For those who missed it, Jack was a writer trying o get a script sold, but he could cook...

I meant to ask Ken about it, but things were busy and I forgot.

KB said...

Aren't the 2 rejected pilots on the DVD? And don't forget that Three's Co. Was eventually launched by former AITF scribes Ross-Nicholl-West

tb said...

Just might be the theme song that killed the theme song

Rob said...

Speaking of awful themes, "The Ropers" pilot is available:

http://www.youtube.com/watch?v=-laeanF4tiA

The show was awful, of course, but I always liked the first episode, which airs as a 3's Co. episode in syndication. Fell and Lindley were certainly talented enough to carry a well-written show and deserved good writing.

ELP said...

The composer of the Three's Company and The Ropers theme songs was Joe Raposo who also wrote songs for Sesame Street.

The Gelbart version of the pilot was very similar to the British Man About The House pilot.

Johnny Walker said...

I've never seen any version of this show, not even the British one, but for those interested, the Larry Gelbart pilot can be found on the second season's DVD.

Anonymous said...

If you're interested in Man About the House, I would suggest seeing the final episode for an interesting comparison to Three's Company. If I recall correctly, it ended on a sad note with the brunette marrying Robin's brother and then she and Robin realizing they love each other when it's too late. Mind you, I did see it about 4 decades ago, so I may be off by a bit.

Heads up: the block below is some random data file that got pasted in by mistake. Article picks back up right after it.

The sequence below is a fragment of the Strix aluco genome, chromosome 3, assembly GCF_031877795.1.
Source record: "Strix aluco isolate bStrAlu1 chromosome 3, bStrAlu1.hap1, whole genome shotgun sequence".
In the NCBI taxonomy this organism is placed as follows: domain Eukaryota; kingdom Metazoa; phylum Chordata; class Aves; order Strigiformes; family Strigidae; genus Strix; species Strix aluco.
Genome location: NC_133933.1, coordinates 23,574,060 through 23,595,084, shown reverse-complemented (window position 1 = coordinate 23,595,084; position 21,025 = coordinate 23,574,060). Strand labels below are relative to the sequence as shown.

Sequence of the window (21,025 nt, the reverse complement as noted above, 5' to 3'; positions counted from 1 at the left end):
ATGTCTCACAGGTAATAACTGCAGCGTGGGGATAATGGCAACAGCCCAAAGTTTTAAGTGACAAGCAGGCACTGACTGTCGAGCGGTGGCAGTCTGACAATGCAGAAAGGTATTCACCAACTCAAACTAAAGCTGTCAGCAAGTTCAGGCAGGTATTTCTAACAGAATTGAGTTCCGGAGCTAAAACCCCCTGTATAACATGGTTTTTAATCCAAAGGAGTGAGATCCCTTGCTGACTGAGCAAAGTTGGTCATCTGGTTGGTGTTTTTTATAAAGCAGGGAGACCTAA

Mike from Montreal

VincentS said...

I could be wrong, Ken, but I seem to remember that Larry Gelbart did get a Developed for Television credit on MASH. Even if it was just for the pilot.

KryptonSite said...

Both of the pilots are on the Season 2 DVD, as another commenter pointed out.

One weekend I watched the original Man About The House pilot followed by all three versions of the Three's Company pilot. Made for a fun marathon of development.

Another fun one: Watching things like the Bob Newhart "P-I-L-O-T" to look for inconsistencies. Simon & Simon did it, too, recycling their unaired pilot for a Season 2 episode, though if you look closely enough you can find some things that were different, including their boss's name on a door.

Mr. Levine, did you ever work on a pilot that was massively retooled?